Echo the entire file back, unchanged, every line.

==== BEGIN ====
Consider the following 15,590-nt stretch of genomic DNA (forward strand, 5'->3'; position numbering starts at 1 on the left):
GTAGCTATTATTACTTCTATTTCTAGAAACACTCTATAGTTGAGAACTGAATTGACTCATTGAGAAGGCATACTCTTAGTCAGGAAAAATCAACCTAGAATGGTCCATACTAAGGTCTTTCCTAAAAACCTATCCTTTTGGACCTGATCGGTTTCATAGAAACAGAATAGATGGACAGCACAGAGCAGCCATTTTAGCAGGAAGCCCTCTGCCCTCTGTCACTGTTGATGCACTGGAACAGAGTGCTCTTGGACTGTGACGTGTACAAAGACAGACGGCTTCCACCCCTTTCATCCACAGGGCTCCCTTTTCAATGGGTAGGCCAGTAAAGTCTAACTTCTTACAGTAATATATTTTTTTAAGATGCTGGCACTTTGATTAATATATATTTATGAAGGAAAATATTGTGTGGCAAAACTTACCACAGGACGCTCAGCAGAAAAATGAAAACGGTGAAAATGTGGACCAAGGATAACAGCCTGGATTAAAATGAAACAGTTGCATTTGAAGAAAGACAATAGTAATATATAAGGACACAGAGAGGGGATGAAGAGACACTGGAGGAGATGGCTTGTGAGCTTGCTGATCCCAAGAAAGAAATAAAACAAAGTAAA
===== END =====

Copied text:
Consider the following 15,590-nt stretch of genomic DNA (forward strand, 5'->3'; position numbering starts at 1 on the left):
GTAGCTATTATTACTTCTATTTCTAGAAACACTCTATAGTTGAGAACTGAATTGACTCATTGAGAAGGCATACTCTTAGTCAGGAAAAATCAACCTAGAATGGTCCATACTAAGGTCTTTCCTAAAAACCTATCCTTTTGGACCTGATCGGTTTCATAGAAACAGAATAGATGGACAGCACAGAGCAGCCATTTTAGCAGGAAGCCCTCTGCCCTCTGTCACTGTTGATGCACTGGAACAGAGTGCTCTTGGACTGTGACGTGTACAAAGACAGACGGCTTCCACCCCTTTCATCCACAGGGCTCCCTTTTCAATGGGTAGGCCAGTAAAGTCTAACTTCTTACAGTAATATATTTTTTTAAGATGCTGGCACTTTGATTAATATATATTTATGAAGGAAAATATTGTGTGGCAAAACTTACCACAGGACGCTCAGCAGAAAAATGAAAACGGTGAAAATGTGGACCAAGGATAACAGCCTGGATTAAAATGAAACAGTTGCATTTGAAGAAAGACAATAGTAATATATAAGGACACAGAGAGGGGATGAAGAGACACTGGAGGAGATGGCTTGTGAGCTTGCTGATCCCAAGAAAGAAATAAAACAAAGTAAA